Tsukuba-class cruiser

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Japanese cruiser Tsukuba 2.jpg
The Japanese battlecruiser Tsukuba
Class overview
Name: Tsukuba
Builders: Kure Naval Arsenal, Japan
Operators: Japanese Navy Ensign Imperial Japanese Navy
Preceded by: Kasuga class
Succeeded by: Ibuki class
Built: 1905–1908
In service: 1907–1922
Planned: 6
Completed: 2
Cancelled: 4
Lost: 1
Scrapped: 1
General characteristics
Type: Battlecruiser
Displacement: 13,750 tons
Length: 134.11 m (440.0 ft)
Beam: 22.80 m (74.8 ft)
Draft: 7.95 m (26.1 ft)
Propulsion: Two Shaft Reciprocating VTE steam engine; 20 boilers, 20,500 shp (15,290 kW)
Speed: 20.5 knots (38 km/h)
Range: 2000 tons coal; 160 tons oil
5,000 nautical miles (9,000 km) at 14 knots (26 km/h)
Complement: 876
Armament:
Armour:
  • belt: 100-180 mm
  • barbette & turret: 180 mm
  • conning tower: 200 mm
  • deck: 75 mm

The Tsukuba-class cruisers (筑波型 巡洋戦艦 Tsukuba-gata jun'yōsenkan?) were the first battlecruisers built for the Imperial Japanese Navy. Both vessels participated in World War I.

Background[edit]

Construction of the Tsukuba-class battlecruisers was ordered under the 1904 Emergency Fleet Replenishment Budget of the Russo-Japanese War, spurred on by the unexpected loss of the Yashima to a naval mine in the early stages of the war.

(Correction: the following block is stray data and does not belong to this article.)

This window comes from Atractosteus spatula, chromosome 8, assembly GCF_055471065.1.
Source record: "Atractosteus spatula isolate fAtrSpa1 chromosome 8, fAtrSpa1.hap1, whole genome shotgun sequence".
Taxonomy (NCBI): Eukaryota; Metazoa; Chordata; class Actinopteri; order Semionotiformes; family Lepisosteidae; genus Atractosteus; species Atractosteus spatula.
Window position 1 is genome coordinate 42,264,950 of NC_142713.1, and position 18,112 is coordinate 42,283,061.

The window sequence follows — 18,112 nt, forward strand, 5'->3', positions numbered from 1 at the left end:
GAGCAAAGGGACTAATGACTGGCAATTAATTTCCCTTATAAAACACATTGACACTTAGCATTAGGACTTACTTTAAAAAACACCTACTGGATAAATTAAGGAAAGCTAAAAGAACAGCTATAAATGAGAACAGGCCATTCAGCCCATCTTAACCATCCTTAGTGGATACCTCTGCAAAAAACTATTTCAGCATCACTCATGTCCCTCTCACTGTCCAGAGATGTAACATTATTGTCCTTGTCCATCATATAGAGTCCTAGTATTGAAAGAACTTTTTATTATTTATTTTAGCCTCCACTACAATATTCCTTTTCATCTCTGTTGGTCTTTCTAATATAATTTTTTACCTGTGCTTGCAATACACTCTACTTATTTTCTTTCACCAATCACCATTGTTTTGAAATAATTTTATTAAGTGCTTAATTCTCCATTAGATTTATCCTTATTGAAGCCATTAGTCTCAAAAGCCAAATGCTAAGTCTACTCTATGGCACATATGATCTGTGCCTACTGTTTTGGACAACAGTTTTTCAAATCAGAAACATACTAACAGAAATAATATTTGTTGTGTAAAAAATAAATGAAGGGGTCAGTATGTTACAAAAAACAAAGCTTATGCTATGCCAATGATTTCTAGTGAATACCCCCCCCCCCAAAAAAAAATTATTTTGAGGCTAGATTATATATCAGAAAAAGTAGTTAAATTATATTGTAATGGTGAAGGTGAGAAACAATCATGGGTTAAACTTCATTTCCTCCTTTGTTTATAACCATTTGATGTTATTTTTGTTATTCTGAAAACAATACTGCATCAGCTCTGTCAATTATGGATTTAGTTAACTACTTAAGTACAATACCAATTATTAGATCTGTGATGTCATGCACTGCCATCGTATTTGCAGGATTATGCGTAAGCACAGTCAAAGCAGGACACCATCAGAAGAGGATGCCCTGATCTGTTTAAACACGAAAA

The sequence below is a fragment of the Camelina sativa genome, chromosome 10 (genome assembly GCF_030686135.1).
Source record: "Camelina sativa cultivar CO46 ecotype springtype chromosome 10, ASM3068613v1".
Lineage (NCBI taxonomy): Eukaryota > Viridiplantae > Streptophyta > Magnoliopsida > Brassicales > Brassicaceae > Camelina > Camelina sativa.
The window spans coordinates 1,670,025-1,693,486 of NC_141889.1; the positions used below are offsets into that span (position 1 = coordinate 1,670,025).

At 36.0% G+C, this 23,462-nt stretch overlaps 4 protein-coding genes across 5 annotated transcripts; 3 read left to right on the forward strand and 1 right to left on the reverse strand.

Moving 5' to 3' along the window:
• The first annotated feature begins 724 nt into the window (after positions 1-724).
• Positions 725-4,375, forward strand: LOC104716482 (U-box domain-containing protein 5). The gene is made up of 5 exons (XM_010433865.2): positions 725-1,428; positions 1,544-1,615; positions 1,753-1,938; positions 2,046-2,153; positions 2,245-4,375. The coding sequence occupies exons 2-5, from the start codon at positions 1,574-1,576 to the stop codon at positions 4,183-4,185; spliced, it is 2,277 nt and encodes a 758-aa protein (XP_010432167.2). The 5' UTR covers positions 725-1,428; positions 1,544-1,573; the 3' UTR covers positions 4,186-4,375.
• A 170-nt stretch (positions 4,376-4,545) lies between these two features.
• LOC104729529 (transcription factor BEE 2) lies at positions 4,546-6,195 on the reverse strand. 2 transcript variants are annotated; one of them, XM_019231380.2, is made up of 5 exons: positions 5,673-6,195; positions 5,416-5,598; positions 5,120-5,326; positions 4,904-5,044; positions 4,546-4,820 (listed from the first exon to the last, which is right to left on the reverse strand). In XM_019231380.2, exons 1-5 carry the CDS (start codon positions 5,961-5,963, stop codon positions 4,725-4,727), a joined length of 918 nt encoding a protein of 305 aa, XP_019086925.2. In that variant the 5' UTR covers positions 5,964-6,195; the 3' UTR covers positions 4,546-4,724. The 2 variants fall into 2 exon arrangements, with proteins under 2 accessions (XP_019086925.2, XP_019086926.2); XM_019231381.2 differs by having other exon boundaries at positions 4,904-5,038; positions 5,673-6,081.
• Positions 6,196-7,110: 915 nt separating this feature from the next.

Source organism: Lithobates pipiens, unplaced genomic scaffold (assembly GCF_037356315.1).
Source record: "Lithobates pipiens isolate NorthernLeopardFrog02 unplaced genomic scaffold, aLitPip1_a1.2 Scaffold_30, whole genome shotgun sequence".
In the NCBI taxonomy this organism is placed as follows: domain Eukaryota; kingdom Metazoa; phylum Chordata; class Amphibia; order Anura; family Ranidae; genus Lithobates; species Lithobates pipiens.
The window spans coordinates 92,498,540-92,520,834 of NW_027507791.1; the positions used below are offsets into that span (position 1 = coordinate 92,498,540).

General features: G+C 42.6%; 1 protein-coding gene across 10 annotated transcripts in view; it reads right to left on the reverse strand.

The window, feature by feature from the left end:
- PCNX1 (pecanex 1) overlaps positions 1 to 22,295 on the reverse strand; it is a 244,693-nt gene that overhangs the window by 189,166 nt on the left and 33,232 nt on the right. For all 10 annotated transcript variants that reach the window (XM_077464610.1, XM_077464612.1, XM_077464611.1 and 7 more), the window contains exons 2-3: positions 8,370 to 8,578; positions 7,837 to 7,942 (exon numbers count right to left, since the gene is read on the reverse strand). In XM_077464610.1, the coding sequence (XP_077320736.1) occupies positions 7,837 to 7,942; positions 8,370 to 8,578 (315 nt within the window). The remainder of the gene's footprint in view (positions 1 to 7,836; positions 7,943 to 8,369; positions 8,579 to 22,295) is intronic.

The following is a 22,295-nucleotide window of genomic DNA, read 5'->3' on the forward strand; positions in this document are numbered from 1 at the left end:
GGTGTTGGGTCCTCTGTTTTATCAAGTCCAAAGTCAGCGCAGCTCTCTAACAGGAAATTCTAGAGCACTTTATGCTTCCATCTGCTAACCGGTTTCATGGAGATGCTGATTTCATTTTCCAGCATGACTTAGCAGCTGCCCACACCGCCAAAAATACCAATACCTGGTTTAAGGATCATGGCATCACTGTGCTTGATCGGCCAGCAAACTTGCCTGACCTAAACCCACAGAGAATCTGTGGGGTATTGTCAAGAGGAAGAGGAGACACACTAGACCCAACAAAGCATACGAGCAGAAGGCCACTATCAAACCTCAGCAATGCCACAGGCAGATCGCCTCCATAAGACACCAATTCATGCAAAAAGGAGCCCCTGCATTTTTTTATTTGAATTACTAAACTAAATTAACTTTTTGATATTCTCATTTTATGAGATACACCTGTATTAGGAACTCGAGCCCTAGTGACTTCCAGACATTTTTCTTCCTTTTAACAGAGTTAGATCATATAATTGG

Armament[edit]

The main battery on the Tsukuba-class were four 12-inch 41st Year Type guns, mounted in twin gun turrets to the fore and aft, along the centerline of the vessel. Secondary armament consisted of twelve 6-inch guns and twelve 4.7-inch 41st Year Type guns.

Propulsion[edit]

Propulsion was by two vertical triple-expansion steam engines, with twenty boilers, yielding 20,500 shp (15,300 kW) design speed of 20.5 knots (38.0 km/h; 23.6 mph) and a range of 5,000 nautical miles (9,000 km) @ 14 knots (26 km/h; 16 mph). During speed trials in Hiroshima Bay prior to commissioning, Ikoma attained a top speed of 21.75 knots (40.28 km/h; 25.03 mph)

Ships in class[edit]

Tsukuba

Tsukuba served patrol duty during World War I primarily in the Pacific Ocean and in Southeast Asia. On 14 January 1917, she exploded while in port at Yokosuka, and sank with a loss of 305 men.

Ikoma

Ikoma circumnavigated the southern hemisphere of the globe in 1908. She served patrol duty during World War I primarily in the Pacific Ocean and in Southeast Asia. Ikoma was a victim of the Washington Naval Agreement of 1923.

References[edit]

  • Evans, David (1979). Kaigun: Strategy, Tactics, and Technology in the Imperial Japanese Navy, 1887-1941. US Naval Institute Press. ISBN 0-87021-192-7. 
  • Gardiner, Robert; Gray, Randal, eds. (1984). Conway's All the World's Fighting Ships: 1906–1921. Annapolis, Maryland: Naval Institute Press. ISBN 0-85177-245-5. 
  • Jentschura, Hansgeorg; Jung, Dieter; Mickel, Peter (1977). Warships of the Imperial Japanese Navy, 1869–1945. Annapolis, Maryland: United States Naval Institute. ISBN 0-87021-893-X. 

External links[edit]

Template:Tsukuba class battlecruiser